My son disrupted my sleep last night. He woke, scared by the wind blowing outside, at 3 AM. Although he tried to go back to sleep, that didn’t work so we were both up by 3:30 AM. On top of that, I’d gone to bed late. I dozed while he played and then later I was able to go back to sleep for a couple hours since I’d taken the day off.
Artificial Intelligence and Xenophobia
I enjoyed this short film, Rise. I hadn’t seen it before. It’s an extremely common take on the development of artificial intelligence and our fear of the other. At its heart, such stories are stories of xenophobia. Even of our children, who may adopt ways that are different than our own, extended to these artificial creations.
I have several audiobooks on my list to listen to that focus on the topic of artificial intelligence.
In reading more this semester about globalization, we see this same concern in regards to migration. Even though a strong argument exists for freer migration, we have politicians and others demonizing immigrants and wanting to make it harder for people to move—violating a basic human right of movement. In the US we’re seeing a further rise in this anti-immigration view with aggressive increases in restrictions and deportations. These policies cost the economy, violate human rights, and directly impact people’s lives. As an American, I’m able to freely move among the states. If I decide I want to relocate to Oregon, no problem. Maine? Fine. It doesn’t matter. I can move freely, seek other opportunities without restriction. It’s strange that people who enjoy that sort of freedom of movement would seek to restrict others. Of course, xenophobia plays a significant role in these responses to the ‘other’ and science fiction mirrors that with such stories.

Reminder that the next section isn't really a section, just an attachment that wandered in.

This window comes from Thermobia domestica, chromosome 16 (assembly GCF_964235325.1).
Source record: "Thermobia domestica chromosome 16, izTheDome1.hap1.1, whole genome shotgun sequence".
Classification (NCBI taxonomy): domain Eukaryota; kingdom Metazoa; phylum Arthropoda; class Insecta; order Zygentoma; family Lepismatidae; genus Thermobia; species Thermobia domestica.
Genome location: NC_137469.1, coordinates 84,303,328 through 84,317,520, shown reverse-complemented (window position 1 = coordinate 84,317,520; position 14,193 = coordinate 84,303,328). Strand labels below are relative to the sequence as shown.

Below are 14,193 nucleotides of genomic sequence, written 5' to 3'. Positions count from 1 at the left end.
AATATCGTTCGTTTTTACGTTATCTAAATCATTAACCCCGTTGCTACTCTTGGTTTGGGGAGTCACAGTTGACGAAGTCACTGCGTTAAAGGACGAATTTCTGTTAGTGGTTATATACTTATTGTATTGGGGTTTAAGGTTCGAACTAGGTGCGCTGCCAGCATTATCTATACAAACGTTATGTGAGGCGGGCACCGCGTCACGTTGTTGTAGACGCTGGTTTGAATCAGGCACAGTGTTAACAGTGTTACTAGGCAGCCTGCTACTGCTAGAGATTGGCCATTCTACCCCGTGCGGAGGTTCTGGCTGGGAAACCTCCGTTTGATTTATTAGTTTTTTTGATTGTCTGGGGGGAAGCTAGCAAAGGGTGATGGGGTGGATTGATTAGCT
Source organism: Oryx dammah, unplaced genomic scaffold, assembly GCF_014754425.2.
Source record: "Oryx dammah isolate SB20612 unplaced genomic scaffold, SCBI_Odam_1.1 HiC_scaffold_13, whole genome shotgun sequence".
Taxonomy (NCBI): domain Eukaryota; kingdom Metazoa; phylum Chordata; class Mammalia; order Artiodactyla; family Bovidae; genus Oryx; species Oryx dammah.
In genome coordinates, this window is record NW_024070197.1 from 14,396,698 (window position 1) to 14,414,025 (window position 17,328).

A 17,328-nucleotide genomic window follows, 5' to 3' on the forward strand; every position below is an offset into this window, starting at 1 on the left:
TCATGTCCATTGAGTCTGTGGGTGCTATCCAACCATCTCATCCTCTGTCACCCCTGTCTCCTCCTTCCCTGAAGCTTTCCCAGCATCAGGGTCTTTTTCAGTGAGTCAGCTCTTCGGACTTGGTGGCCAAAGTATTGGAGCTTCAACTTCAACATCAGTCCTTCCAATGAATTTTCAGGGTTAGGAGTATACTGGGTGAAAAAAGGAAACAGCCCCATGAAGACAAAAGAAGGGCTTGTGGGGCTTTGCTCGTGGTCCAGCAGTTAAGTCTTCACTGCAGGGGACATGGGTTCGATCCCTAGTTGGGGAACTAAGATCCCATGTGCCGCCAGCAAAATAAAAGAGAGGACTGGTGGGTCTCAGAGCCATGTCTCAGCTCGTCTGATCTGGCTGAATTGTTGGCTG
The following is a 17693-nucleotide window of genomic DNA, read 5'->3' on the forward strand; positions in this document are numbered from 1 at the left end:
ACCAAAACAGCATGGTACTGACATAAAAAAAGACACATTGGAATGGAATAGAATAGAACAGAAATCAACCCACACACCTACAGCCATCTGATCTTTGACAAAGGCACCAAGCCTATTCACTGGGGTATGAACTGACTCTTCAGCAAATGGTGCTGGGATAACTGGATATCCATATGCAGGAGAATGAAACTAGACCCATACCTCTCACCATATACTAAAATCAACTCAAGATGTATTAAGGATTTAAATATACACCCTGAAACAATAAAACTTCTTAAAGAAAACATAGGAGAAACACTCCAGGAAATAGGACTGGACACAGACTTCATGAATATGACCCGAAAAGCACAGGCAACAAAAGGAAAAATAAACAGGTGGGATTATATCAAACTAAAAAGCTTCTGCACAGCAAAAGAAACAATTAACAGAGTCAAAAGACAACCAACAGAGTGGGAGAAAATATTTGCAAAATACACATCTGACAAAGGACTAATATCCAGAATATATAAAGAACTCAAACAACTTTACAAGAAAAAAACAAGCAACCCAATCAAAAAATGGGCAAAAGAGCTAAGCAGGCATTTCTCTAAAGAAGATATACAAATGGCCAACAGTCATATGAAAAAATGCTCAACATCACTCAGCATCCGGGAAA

Daily Sketch Challenge
For today’s sketch challenge I decided to tackle a person. It’s a challenge getting people right! We’re so tuned to seeing people that getting it wrong is both obvious and not at the same time. Something might not look right, but until you have the skills developed to know how to correct it, it isn’t always obvious. There are observation skills to develop, certainly. In any case, as I’ve said. It doesn’t have to be good. I enjoy each drawing!